I still have the original VersionOne database: an index card box containing these original story cards! Yes, it really does read, “ENTER A STORY.”
VersionOne Turns it Up to 10: Three Things You Never Knew About Agile in ‘02
It all started on July 1, 2002 in a shady hotel room with two people – myself and our CEO Robert Holler. Don’t worry; this is NOT going where you think it’s going!
We were VersionOne. One of the first agile project management tools on the market… People thought we were insane! The world of software development was much different back then, and breaking into agile (much less the agile project management tools market) was exhausting. But we did it. This month as we celebrate our 10th anniversary, I want to talk about some of the ways we’ve “turned it up to 10” (to borrow an XP term)… Not just VersionOne as an organization, but our product and the industry’s adoption of agile in general.
I’m still burning code at VersionOne today, and I can tell you that agile in 2012 is nothing like agile in ‘02. Three main differences stand out in my mind over the years.
In 2002, agile development was…
1. More XP centric. Okay, and some Scrum. The term “agile” didn’t really catch on until later when other engineering methods picked up speed. We still have a long way to go, but it’s cool how many different agile methodologies are being embraced in enterprise environments. Some are practicing pure agile, but also hybrid agile methodologies which we never imagined 10 years ago.
2. Only the little guys. Agile, by its very terminology (telling “stories” and treating planning as a “game”), was too “extreme” for larger organizations, whose modus operandi was plan-driven development. We were still coming out of the dot-com era; only the smaller guys were open to trying agile development because of a tremendous pressure to deliver product fast. For fledgling companies trying to break into the market, a one- or two-year plan didn’t make any sense; believe me, we knew. Agile helped these guys get shippable, billable products out the door fast. Ten years later, that’s just how software organizations do it – today people at huge companies are successfully practicing agile on a much larger scale.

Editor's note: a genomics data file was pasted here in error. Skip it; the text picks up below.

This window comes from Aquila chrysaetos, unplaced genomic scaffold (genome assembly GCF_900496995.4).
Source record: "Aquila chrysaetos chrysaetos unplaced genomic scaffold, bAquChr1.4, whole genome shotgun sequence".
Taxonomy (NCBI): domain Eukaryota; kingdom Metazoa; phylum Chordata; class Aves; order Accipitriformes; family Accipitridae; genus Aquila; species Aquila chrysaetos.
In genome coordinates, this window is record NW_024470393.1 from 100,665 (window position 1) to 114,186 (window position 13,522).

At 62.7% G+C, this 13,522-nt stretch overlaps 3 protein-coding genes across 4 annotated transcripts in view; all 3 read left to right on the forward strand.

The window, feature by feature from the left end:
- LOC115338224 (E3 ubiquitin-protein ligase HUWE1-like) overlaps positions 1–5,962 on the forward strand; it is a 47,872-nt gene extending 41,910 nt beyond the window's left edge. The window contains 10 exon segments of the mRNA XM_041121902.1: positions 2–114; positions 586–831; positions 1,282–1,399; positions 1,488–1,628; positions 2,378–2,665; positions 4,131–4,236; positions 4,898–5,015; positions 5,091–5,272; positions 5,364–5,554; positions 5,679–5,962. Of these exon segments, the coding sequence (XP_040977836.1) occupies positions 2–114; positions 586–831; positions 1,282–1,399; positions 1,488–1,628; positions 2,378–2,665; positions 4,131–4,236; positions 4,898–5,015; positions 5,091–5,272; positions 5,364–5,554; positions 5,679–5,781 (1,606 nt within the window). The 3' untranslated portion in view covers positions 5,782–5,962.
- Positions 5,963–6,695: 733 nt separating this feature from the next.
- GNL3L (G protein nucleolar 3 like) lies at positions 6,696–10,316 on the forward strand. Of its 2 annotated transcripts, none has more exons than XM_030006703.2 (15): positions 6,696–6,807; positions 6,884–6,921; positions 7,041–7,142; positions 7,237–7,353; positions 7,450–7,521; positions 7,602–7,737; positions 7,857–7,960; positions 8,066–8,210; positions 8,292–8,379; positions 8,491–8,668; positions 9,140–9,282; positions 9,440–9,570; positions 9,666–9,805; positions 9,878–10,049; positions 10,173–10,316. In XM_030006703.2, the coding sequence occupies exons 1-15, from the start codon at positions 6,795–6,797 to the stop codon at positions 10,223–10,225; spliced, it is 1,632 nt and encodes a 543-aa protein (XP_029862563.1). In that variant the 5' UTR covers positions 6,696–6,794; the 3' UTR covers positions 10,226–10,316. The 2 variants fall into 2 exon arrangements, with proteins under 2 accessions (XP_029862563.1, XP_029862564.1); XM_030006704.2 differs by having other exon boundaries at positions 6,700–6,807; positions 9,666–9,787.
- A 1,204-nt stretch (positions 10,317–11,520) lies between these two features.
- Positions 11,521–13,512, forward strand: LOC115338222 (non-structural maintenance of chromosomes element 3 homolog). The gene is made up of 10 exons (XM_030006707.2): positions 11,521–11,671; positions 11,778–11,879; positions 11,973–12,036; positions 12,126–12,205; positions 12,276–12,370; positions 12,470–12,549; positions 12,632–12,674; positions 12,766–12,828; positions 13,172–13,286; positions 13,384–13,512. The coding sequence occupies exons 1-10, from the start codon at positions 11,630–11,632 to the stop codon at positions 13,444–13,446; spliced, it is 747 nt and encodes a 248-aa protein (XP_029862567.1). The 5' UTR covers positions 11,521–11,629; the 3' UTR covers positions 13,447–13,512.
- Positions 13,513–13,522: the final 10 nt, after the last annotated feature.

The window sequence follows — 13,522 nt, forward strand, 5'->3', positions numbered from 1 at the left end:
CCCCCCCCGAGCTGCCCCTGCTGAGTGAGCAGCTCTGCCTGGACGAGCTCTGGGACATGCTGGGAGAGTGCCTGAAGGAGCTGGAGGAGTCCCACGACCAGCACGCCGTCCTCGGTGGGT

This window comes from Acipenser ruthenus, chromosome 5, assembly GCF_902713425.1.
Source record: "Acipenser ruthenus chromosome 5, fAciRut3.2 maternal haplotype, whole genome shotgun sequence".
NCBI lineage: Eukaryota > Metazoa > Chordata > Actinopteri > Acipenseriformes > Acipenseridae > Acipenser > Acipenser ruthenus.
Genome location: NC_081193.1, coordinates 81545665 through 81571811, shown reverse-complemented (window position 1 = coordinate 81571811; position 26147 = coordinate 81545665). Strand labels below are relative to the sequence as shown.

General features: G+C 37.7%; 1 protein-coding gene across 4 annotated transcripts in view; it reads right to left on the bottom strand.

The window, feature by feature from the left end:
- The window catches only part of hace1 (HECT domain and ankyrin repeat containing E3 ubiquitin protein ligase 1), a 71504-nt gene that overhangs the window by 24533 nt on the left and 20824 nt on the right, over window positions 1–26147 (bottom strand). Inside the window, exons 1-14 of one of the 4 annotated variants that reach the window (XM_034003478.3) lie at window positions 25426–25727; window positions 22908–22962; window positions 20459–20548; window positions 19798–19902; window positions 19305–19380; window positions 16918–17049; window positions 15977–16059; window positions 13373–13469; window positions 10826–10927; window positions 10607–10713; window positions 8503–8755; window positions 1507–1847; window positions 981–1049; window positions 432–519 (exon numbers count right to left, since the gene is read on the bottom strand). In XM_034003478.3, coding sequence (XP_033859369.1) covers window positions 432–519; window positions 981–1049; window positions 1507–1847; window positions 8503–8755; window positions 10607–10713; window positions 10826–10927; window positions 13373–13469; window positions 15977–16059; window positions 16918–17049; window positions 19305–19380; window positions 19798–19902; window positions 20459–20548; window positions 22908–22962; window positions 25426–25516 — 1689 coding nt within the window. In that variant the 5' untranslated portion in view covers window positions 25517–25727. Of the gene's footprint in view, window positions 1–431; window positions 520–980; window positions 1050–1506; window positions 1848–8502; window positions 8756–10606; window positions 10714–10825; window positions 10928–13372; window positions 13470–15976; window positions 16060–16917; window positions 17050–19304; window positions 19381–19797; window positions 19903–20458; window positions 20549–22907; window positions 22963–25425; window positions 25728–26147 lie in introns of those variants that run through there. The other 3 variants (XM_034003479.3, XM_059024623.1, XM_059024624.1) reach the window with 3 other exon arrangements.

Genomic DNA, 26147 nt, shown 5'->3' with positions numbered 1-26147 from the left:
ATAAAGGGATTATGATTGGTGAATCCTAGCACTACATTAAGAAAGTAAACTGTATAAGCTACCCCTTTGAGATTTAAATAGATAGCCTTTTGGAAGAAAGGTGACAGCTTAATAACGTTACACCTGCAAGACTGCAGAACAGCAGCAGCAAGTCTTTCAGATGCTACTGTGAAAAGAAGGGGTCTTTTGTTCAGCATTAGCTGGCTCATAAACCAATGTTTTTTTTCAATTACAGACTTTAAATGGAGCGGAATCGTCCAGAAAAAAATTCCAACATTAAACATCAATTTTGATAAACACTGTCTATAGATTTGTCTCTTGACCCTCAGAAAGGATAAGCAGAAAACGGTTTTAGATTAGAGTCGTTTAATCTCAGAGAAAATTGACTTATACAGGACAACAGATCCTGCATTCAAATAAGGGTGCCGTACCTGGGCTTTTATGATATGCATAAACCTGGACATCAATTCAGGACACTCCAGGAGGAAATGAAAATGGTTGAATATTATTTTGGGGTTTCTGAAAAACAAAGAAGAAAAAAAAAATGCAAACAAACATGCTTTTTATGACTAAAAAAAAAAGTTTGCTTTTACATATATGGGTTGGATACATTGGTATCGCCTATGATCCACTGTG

3. Done mostly with Microsoft Project (ouch), tactile cards and whiteboards. What’s wrong with these? Nothing… until projects become complex and more people get involved. Cards and other starter tools were good, but they couldn’t scale then (and they can’t scale today) to support geographically disperse or multiple teams, products and stakeholders. They didn’t for us, and they don’t for many other teams out there growing their agile initiatives.
It has been cool to watch agile grow and continue to have such a huge impact on the way software gets delivered. VersionOne as a company has matured and evolved, and so has our product, as well as the adoption of agile in general.
Initially our product had roots in XP and Scrum. We started with a planning game and story cards (a flow that XP and Scrum laid out). In fact, I still have our original VersionOne story cards from when we first started developing the product! As a dev team, we started out practicing XP by the book. Things matured and progressed, and we developed a set of techniques on our own that incorporated aspects from those methodologies as well as others – not just pure XP or Scrum. Today we have a mature hybrid process that we use as a team and as a company.
The VersionOne product has gone through a similar evolution. Game/story/iteration planning roots incorporated practices which have advanced to sophisticated product functionality like kanban storyboards and the ability to accommodate iteration-less teams (i.e., having the flexibility to practice one- or two-day iterations).
Finally, the adoption of agile within the industry has evolved in the same parallel. Teams out there in the wild have adopted and adapted “by the book” processes to meet their needs and cultures – incorporating ideas and best practices. Innovation Games, kanban and “pulling” stories (versus pushing) are good examples. You can get a much tighter feedback loop when you have pull-based dev practices. In these situations, every day… every hour is like an iteration. You can get more work into the build and deploy with every commit, for maximum efficiency in your product delivery.
In my follow-up post next week I’ll wrap up how we ‘Turned it up to 10’. I’ll also share some things you probably didn’t know about VersionOne, including raw video footage of the hotel “office” and a funny story from Mike Cottmeyer, who was one of our early hires.
Read Part 2
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